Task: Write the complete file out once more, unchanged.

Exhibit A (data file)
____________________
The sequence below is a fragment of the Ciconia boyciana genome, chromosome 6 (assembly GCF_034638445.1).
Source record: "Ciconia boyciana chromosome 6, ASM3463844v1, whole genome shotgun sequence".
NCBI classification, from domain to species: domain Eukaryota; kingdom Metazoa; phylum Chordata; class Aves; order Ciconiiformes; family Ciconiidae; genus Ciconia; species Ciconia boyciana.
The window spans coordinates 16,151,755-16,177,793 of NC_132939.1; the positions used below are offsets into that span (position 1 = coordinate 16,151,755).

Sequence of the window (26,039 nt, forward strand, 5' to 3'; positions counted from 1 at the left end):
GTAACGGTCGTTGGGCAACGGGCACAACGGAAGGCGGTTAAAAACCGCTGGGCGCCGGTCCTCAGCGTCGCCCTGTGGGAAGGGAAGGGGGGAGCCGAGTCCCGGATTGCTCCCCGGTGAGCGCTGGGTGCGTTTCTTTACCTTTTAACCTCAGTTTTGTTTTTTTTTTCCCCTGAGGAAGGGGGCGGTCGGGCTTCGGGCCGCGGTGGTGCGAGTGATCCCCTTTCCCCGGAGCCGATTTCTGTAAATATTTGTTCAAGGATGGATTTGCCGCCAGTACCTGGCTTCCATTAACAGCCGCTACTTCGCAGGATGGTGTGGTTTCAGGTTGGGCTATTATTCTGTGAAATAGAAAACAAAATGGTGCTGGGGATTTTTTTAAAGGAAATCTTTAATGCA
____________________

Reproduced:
The sequence below is a fragment of the Ciconia boyciana genome, chromosome 6 (assembly GCF_034638445.1).
Source record: "Ciconia boyciana chromosome 6, ASM3463844v1, whole genome shotgun sequence".
NCBI classification, from domain to species: domain Eukaryota; kingdom Metazoa; phylum Chordata; class Aves; order Ciconiiformes; family Ciconiidae; genus Ciconia; species Ciconia boyciana.
The window spans coordinates 16,151,755-16,177,793 of NC_132939.1; the positions used below are offsets into that span (position 1 = coordinate 16,151,755).

Sequence of the window (26,039 nt, forward strand, 5' to 3'; positions counted from 1 at the left end):
GTAACGGTCGTTGGGCAACGGGCACAACGGAAGGCGGTTAAAAACCGCTGGGCGCCGGTCCTCAGCGTCGCCCTGTGGGAAGGGAAGGGGGGAGCCGAGTCCCGGATTGCTCCCCGGTGAGCGCTGGGTGCGTTTCTTTACCTTTTAACCTCAGTTTTGTTTTTTTTTTCCCCTGAGGAAGGGGGCGGTCGGGCTTCGGGCCGCGGTGGTGCGAGTGATCCCCTTTCCCCGGAGCCGATTTCTGTAAATATTTGTTCAAGGATGGATTTGCCGCCAGTACCTGGCTTCCATTAACAGCCGCTACTTCGCAGGATGGTGTGGTTTCAGGTTGGGCTATTATTCTGTGAAATAGAAAACAAAATGGTGCTGGGGATTTTTTTAAAGGAAATCTTTAATGCA